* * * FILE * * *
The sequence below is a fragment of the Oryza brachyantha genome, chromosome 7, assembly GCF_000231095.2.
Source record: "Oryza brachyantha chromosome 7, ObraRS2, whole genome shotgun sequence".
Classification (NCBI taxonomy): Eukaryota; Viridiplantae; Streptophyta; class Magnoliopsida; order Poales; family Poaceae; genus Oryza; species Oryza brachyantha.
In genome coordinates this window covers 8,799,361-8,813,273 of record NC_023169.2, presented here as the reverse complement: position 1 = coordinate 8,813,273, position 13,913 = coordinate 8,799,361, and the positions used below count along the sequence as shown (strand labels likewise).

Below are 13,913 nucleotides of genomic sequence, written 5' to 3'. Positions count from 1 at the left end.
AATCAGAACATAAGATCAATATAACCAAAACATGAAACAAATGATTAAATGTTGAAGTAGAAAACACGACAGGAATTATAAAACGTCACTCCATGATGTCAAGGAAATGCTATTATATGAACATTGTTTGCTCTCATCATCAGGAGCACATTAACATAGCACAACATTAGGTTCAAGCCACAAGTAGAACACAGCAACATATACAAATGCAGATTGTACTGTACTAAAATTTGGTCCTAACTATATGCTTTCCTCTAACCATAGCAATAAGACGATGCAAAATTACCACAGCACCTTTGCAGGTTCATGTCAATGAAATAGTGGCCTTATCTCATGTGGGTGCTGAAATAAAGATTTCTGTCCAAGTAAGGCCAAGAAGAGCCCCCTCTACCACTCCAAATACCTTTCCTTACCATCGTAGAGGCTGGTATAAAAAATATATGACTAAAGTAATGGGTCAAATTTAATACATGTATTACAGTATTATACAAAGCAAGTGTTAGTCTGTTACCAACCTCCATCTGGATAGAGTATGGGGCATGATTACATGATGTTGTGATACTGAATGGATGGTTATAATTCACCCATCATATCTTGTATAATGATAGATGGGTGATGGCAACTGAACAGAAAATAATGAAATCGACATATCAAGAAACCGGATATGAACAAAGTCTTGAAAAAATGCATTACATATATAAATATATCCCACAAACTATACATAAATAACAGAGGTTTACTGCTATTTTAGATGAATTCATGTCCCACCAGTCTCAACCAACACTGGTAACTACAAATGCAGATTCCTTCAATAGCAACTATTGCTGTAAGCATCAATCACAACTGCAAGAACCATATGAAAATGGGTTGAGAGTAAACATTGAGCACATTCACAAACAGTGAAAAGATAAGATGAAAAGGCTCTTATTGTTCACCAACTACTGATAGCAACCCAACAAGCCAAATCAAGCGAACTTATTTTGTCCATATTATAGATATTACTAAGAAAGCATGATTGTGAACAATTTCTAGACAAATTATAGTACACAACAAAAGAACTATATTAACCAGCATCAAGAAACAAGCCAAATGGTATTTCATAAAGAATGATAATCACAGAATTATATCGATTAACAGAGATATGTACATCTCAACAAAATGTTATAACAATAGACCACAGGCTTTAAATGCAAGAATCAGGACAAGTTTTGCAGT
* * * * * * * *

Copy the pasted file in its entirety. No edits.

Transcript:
The sequence below is a fragment of the Oryza brachyantha genome, chromosome 7, assembly GCF_000231095.2.
Source record: "Oryza brachyantha chromosome 7, ObraRS2, whole genome shotgun sequence".
Classification (NCBI taxonomy): Eukaryota; Viridiplantae; Streptophyta; class Magnoliopsida; order Poales; family Poaceae; genus Oryza; species Oryza brachyantha.
In genome coordinates this window covers 8,799,361-8,813,273 of record NC_023169.2, presented here as the reverse complement: position 1 = coordinate 8,813,273, position 13,913 = coordinate 8,799,361, and the positions used below count along the sequence as shown (strand labels likewise).

Below are 13,913 nucleotides of genomic sequence, written 5' to 3'. Positions count from 1 at the left end.
AATCAGAACATAAGATCAATATAACCAAAACATGAAACAAATGATTAAATGTTGAAGTAGAAAACACGACAGGAATTATAAAACGTCACTCCATGATGTCAAGGAAATGCTATTATATGAACATTGTTTGCTCTCATCATCAGGAGCACATTAACATAGCACAACATTAGGTTCAAGCCACAAGTAGAACACAGCAACATATACAAATGCAGATTGTACTGTACTAAAATTTGGTCCTAACTATATGCTTTCCTCTAACCATAGCAATAAGACGATGCAAAATTACCACAGCACCTTTGCAGGTTCATGTCAATGAAATAGTGGCCTTATCTCATGTGGGTGCTGAAATAAAGATTTCTGTCCAAGTAAGGCCAAGAAGAGCCCCCTCTACCACTCCAAATACCTTTCCTTACCATCGTAGAGGCTGGTATAAAAAATATATGACTAAAGTAATGGGTCAAATTTAATACATGTATTACAGTATTATACAAAGCAAGTGTTAGTCTGTTACCAACCTCCATCTGGATAGAGTATGGGGCATGATTACATGATGTTGTGATACTGAATGGATGGTTATAATTCACCCATCATATCTTGTATAATGATAGATGGGTGATGGCAACTGAACAGAAAATAATGAAATCGACATATCAAGAAACCGGATATGAACAAAGTCTTGAAAAAATGCATTACATATATAAATATATCCCACAAACTATACATAAATAACAGAGGTTTACTGCTATTTTAGATGAATTCATGTCCCACCAGTCTCAACCAACACTGGTAACTACAAATGCAGATTCCTTCAATAGCAACTATTGCTGTAAGCATCAATCACAACTGCAAGAACCATATGAAAATGGGTTGAGAGTAAACATTGAGCACATTCACAAACAGTGAAAAGATAAGATGAAAAGGCTCTTATTGTTCACCAACTACTGATAGCAACCCAACAAGCCAAATCAAGCGAACTTATTTTGTCCATATTATAGATATTACTAAGAAAGCATGATTGTGAACAATTTCTAGACAAATTATAGTACACAACAAAAGAACTATATTAACCAGCATCAAGAAACAAGCCAAATGGTATTTCATAAAGAATGATAATCACAGAATTATATCGATTAACAGAGATATGTACATCTCAACAAAATGTTATAACAATAGACCACAGGCTTTAAATGCAAGAATCAGGACAAGTTTTGCAGT